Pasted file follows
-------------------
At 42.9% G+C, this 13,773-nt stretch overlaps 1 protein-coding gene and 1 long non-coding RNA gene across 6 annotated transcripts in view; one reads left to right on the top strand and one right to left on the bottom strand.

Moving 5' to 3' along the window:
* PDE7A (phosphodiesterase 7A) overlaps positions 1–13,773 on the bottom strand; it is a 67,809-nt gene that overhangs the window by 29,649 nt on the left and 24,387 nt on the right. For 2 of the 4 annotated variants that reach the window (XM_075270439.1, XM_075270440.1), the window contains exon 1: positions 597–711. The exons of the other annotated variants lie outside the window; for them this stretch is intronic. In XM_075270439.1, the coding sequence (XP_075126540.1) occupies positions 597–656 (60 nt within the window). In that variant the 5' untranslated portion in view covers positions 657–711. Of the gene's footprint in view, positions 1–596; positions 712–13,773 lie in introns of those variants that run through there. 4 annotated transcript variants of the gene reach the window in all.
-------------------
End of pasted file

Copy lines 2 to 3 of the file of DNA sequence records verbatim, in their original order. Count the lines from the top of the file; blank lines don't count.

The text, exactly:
Moving 5' to 3' along the window:
* PDE7A (phosphodiesterase 7A) overlaps positions 1–13,773 on the bottom strand; it is a 67,809-nt gene that overhangs the window by 29,649 nt on the left and 24,387 nt on the right. For 2 of the 4 annotated variants that reach the window (XM_075270439.1, XM_075270440.1), the window contains exon 1: positions 597–711. The exons of the other annotated variants lie outside the window; for them this stretch is intronic. In XM_075270439.1, the coding sequence (XP_075126540.1) occupies positions 597–656 (60 nt within the window). In that variant the 5' untranslated portion in view covers positions 657–711. Of the gene's footprint in view, positions 1–596; positions 712–13,773 lie in introns of those variants that run through there. 4 annotated transcript variants of the gene reach the window in all.